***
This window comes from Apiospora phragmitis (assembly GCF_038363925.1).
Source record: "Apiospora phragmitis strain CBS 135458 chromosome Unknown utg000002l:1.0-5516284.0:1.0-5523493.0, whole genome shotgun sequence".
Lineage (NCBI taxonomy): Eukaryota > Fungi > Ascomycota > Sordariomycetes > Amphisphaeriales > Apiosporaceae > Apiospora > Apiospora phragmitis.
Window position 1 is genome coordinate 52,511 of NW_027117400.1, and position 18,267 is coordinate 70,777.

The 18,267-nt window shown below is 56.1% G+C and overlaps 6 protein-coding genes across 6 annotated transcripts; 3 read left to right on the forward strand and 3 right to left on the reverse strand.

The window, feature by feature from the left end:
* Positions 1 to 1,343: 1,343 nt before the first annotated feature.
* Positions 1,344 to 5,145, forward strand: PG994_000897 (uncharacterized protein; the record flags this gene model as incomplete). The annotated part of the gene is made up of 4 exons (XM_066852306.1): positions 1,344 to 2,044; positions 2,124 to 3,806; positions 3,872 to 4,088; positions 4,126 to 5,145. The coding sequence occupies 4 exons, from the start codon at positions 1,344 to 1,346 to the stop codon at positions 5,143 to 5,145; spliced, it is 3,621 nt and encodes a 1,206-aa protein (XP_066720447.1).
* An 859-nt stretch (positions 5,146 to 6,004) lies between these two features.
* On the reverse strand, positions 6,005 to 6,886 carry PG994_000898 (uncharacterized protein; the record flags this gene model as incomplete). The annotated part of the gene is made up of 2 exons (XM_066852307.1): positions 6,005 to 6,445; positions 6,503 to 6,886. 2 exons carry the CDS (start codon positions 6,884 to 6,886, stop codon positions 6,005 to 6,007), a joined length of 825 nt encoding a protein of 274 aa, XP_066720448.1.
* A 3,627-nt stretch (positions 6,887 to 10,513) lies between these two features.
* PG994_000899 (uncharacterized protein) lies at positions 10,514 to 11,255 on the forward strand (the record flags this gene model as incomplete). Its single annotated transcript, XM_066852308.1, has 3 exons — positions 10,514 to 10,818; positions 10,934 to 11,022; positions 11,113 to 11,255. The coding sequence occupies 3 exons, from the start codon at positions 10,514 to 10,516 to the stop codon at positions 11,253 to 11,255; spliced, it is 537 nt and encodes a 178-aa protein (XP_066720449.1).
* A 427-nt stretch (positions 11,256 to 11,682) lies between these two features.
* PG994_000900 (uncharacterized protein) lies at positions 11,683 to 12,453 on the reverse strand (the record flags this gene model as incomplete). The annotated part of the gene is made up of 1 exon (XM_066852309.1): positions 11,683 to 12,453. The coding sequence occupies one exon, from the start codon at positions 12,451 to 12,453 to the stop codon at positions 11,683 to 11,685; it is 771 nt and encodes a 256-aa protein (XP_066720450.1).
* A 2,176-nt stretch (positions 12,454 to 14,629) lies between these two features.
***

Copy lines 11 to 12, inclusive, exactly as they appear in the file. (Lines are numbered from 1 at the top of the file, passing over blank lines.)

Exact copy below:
* A 3,627-nt stretch (positions 6,887 to 10,513) lies between these two features.
* PG994_000899 (uncharacterized protein) lies at positions 10,514 to 11,255 on the forward strand (the record flags this gene model as incomplete). Its single annotated transcript, XM_066852308.1, has 3 exons — positions 10,514 to 10,818; positions 10,934 to 11,022; positions 11,113 to 11,255. The coding sequence occupies 3 exons, from the start codon at positions 10,514 to 10,516 to the stop codon at positions 11,253 to 11,255; spliced, it is 537 nt and encodes a 178-aa protein (XP_066720449.1).